Fluorescence of Biological Dyes Section ll

3 Biological Dyes in Water, Ethanol and Methanol

Author, David H. Haffner Sr.



In most polar solutions, such as water and alcohol solutions, ions diffuse more rapidly than covalently bonded molecules, because most ions are smaller than most molecules, and because of their greater polarity caused by a negative or positive charge, ions more readily bind to the molecules of the solution wherein diffusion occurs, and thus flow readily with the solution, while covalently bonded molecules, especially if they are nonpolar or large, will diffuse very little in a polar solution such as water or alcohol, because they will not mix with the solution.

Analytical reagent grade solvents and compounds were used for preparations. Denatured Ethanol; 90.5% 200_Proof Ethanol(CAS: 64-17-5) 4.5% IPA (CAS: 67-63-0) 5% Acetate (CAS: 109-60-4) Duda Energy. Methanol; 99.65+% Concentration_Formula CH4O (CAS: 67-56-1) Duda Energy. Distilled water (0_TDS {total dissolved solids}] _NOT deionized.

DH4.0 v4 Spectrometer; CMOS Camera Module: JDEPC-OV05, ruling density of the DVD grating is 8.5 GB which equates to 2770 lines per mm. The slit width is now 0.09mm and a spectral bandwidth of 2.13nm, using the new Gillette razor blade design I made.

Software used in data processing is; Spekwin32 v1.72.2P6

Using [6] 15ml 120mm length centrifuge test tubes, each tube had a transfer of 2 drops from a glass eye dropper of the appropriate biological dye. Then distilled water with a TDS (total dissolved solids) reading of 0, was transferred along with the volumetric equivalent of 10% ethanol and Methanol v/v in the appropriate sample containers.

Dyes used were; Rhodamine B; CAS: 81-88-9 (powdered form) 479.01 g/mol, Eosin Y; 1% Aqueous solution CAS: 17372-87-1 and Safranin O; 1% Aqueous solution CAS: 477-73-6


Introduction and Discussion

Ethanol is primarily a non-polar solvent but does exhibit some polar properties. Methanol on the other hand is primarily polar, as is Isopropyl alcohol, in this follow up study to the one done with Isopropyl alcohol and 5 biological dyes, I examined the effect of 2 solvents with opposite polarities, Ethanol and Methanol. The same experimental conditions were applied in this study as they were in the previous one “Effects of Solvents on Fluorescence of Biological Dyes” posted on; 8/27/2016.

I expected to see a much stronger effect on the fluorophores in the polar solvent than what the data suggested, Safranin O had the most dramatic red shift @ 10nm+ for Methanol than for Ethanol, which the dye’s emission peak was @ 585nm (ethanol) and @ 595nm for (methanol.) Rhodamine B was more sensitive to Methanol than the Ethanol solution which can be seen in figure.6. Water is also a polar substance, so the addition of a non-polar solvent such as Ethanol in theory, should have decreased the solvent effect on the excited state energy level.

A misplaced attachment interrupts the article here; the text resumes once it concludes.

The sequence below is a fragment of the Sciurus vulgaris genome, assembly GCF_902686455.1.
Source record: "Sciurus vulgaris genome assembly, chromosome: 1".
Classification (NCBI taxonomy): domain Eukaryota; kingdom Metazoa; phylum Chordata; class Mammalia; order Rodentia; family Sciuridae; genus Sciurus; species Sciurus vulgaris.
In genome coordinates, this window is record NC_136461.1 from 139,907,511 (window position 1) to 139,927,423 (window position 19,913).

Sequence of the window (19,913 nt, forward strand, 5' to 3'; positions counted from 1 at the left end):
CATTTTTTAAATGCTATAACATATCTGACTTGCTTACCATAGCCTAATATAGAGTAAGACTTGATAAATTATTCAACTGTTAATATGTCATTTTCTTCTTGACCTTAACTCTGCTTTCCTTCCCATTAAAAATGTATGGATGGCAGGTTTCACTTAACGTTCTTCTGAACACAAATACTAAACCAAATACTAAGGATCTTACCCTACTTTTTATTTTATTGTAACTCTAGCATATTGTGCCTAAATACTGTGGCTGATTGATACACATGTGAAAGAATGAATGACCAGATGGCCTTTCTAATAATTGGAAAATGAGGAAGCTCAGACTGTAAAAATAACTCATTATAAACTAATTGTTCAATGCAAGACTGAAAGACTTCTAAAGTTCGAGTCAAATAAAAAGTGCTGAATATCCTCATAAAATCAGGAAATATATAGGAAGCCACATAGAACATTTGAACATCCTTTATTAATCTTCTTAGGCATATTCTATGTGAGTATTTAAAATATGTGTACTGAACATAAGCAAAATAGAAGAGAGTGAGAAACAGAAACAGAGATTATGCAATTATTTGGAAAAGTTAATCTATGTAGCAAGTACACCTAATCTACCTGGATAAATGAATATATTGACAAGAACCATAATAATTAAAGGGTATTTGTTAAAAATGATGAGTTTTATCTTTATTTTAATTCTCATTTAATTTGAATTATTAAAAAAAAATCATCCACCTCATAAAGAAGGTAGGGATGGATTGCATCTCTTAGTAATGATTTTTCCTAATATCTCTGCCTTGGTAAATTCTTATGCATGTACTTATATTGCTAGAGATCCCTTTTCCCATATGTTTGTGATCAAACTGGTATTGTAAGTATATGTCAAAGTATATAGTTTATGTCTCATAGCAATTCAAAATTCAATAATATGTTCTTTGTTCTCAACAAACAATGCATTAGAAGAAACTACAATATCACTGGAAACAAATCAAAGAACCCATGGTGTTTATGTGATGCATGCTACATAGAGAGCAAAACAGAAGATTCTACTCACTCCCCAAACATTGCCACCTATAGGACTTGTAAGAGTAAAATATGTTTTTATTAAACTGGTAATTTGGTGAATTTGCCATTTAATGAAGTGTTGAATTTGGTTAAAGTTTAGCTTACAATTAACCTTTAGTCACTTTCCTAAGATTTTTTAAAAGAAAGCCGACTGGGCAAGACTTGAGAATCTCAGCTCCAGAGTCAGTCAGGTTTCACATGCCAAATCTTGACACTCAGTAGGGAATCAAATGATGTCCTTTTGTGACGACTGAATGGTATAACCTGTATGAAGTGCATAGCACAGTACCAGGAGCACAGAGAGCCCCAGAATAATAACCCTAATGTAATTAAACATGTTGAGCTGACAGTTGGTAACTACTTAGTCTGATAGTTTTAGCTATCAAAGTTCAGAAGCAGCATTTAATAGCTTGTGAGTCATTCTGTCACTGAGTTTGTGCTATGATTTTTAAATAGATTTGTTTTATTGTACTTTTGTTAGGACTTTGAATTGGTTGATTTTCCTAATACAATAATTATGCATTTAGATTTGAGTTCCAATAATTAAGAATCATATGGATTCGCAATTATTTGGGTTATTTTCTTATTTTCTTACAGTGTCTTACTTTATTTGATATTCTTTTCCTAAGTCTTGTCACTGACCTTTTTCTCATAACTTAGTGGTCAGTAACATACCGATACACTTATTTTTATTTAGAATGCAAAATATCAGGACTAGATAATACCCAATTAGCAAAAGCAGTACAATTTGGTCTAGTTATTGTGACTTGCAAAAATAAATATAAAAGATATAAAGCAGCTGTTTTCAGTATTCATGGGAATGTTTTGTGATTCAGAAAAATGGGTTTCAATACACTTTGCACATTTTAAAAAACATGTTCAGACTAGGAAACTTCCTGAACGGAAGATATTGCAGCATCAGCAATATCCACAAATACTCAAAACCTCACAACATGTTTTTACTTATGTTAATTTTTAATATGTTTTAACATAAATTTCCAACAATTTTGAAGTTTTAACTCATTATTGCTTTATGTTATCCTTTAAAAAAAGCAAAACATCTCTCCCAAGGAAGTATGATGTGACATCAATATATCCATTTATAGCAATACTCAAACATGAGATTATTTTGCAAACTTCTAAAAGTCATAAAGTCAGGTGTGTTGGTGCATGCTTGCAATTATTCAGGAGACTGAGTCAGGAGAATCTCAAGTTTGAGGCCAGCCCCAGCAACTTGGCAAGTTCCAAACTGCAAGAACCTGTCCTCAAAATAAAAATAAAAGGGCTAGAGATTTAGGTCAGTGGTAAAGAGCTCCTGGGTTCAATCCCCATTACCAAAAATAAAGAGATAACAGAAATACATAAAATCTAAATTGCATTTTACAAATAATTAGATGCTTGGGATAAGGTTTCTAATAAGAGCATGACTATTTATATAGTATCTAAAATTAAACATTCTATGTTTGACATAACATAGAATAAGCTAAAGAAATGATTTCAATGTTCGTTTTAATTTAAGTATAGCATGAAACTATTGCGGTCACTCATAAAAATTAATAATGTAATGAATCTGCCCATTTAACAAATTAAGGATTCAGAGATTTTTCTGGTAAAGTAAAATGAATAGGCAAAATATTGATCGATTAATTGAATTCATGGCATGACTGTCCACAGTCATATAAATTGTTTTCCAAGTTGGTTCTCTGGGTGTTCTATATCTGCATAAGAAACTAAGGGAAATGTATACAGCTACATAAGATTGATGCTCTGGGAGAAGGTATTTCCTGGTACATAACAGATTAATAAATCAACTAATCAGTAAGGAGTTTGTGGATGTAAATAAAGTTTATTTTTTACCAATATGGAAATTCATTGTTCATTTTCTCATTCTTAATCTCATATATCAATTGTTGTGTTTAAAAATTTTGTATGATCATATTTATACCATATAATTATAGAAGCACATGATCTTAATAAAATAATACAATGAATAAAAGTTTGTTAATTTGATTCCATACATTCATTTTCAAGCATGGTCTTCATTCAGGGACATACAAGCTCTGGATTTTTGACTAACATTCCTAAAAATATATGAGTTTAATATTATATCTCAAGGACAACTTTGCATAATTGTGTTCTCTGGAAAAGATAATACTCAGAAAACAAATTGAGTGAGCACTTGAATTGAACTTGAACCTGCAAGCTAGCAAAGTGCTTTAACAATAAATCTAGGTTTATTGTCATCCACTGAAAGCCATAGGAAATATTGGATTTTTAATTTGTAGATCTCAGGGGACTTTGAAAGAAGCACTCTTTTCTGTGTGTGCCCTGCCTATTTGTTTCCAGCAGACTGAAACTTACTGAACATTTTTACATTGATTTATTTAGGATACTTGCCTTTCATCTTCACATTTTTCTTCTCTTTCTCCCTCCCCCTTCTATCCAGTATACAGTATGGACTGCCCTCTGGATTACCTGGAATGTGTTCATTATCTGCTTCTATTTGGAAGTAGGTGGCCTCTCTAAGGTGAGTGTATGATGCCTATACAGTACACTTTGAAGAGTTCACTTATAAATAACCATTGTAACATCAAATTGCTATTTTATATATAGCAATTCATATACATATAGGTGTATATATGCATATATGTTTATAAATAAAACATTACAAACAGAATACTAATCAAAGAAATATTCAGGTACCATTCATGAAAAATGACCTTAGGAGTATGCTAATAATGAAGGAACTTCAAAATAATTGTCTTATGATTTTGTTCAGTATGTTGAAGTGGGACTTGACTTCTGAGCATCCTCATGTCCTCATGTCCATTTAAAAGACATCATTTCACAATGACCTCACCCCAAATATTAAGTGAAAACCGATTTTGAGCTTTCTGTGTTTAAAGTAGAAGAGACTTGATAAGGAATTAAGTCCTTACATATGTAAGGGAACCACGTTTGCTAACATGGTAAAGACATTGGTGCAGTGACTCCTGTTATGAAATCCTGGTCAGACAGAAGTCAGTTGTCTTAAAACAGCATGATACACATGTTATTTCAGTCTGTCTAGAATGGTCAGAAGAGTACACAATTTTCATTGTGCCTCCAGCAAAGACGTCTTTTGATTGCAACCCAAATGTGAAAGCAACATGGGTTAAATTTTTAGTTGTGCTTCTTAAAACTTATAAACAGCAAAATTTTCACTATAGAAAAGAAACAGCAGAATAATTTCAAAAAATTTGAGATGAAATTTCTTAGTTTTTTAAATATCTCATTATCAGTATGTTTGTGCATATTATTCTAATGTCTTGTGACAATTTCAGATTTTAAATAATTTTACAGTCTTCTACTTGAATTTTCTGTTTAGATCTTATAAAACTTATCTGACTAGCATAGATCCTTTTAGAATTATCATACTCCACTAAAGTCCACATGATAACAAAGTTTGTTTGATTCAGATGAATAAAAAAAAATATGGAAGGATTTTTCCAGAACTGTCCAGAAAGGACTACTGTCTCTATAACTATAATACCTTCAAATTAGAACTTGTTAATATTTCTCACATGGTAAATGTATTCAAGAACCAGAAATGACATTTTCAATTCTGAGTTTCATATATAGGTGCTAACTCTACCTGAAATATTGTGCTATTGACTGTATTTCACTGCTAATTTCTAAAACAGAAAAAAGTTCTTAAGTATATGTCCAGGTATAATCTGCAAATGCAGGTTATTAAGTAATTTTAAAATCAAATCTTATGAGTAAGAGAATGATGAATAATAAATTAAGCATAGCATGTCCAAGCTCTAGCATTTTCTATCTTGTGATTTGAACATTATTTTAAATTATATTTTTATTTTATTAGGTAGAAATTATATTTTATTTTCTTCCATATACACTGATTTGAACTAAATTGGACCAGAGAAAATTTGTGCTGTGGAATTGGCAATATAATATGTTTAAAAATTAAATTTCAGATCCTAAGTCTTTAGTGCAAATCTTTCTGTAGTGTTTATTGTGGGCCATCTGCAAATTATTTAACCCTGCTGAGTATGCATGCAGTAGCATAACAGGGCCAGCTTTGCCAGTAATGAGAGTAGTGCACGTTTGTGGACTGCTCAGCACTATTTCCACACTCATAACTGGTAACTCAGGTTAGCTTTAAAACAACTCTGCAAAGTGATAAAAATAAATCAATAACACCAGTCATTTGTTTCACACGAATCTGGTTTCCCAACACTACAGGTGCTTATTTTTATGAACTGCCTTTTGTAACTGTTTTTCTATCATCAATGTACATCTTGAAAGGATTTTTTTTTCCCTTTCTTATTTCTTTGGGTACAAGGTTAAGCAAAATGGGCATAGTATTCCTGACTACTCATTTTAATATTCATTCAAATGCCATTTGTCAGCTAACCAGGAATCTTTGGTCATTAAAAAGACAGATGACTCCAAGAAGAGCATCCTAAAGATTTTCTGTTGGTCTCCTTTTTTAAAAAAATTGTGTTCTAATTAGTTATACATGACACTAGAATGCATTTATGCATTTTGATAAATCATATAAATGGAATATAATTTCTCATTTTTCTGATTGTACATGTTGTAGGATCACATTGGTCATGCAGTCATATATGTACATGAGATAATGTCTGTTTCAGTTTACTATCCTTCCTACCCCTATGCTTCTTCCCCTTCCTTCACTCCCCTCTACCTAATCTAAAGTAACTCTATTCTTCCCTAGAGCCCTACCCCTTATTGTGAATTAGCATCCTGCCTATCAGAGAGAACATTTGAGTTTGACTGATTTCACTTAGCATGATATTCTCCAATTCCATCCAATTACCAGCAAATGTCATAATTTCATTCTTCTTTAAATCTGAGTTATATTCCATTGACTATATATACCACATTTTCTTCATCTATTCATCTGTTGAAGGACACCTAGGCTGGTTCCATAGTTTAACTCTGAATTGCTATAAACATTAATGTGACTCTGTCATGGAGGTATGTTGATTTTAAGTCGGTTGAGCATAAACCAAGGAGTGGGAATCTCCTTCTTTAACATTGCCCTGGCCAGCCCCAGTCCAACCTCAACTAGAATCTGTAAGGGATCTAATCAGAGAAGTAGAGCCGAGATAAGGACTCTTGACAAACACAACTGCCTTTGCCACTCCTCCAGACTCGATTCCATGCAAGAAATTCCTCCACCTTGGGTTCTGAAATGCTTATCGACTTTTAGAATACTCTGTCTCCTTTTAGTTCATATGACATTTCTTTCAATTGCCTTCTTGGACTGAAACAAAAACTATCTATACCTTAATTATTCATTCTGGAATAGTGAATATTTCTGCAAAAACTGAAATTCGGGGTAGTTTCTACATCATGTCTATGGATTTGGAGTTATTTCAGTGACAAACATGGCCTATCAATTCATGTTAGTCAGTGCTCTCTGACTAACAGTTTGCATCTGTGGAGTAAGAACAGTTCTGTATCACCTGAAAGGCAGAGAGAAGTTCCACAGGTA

The opposite then, should be true for the Methanol solution, increasing the solvent polarity should produce a correspondingly larger reduction in the energy level of the excited state, and this can be seen to a degree in figure.6 also in the lower panels for the absorption data plots, absorption for Eosin Y and Safranin O have a more defined and tighter bandwidth, were in the top panels of figure.6 for Ethanol you can see a more spread out bandwidth for Eosin Y and Safranin O.

What I found truly fascinating was for Rhodamine B, the excitation states are behaving in the opposite manner than what one would expect, but this is what I suspect is happening; If a certain amount of rhodamine B is uniformly distributed in a solvent that it is soluble in, such as water, it should fluoresce without any self quenching effects. However, in presence of the ethanol in the water, solubility becomes a problem and the rhodamine b molecules get encapsulated in the separation layer between the water and ethanol and undergo self-quenching due to the high local concentration inside that layer.



Figures 1 and 2; Emission spectra for Eosin Y, Rhodamine B and Safranin O in Ethanol and Methanol



Figure. 3 illustrates all 6 emission spectra and their respective red shift


Figures 7 and 8, are the graphical representation of the absorption and transmission values depicted in their respective percentages and effects of solvent and water solution


Figures 4 and 5 contain the reference spectrum (Solux 4700K used in acquiring the absorption spectra {no sample}), and the two solvent spectrums that are used as the reference when dividing the sample spectrum with the solvent spectrum



I wanted to include this last table I made, table.1, it has the ultraviolet wavelengths from UVA UVB and UVC, here at Plab we do work at the near UVA range (400-405nm,) sometimes, as I have, down to 385nm, I thought it important to remind people of the respect one should have for working safely and smartly when conducting research within these ranges;





http://pubchem.ncbi.nlm.nih.gov/search/ – the U.S. National Library of Medicine


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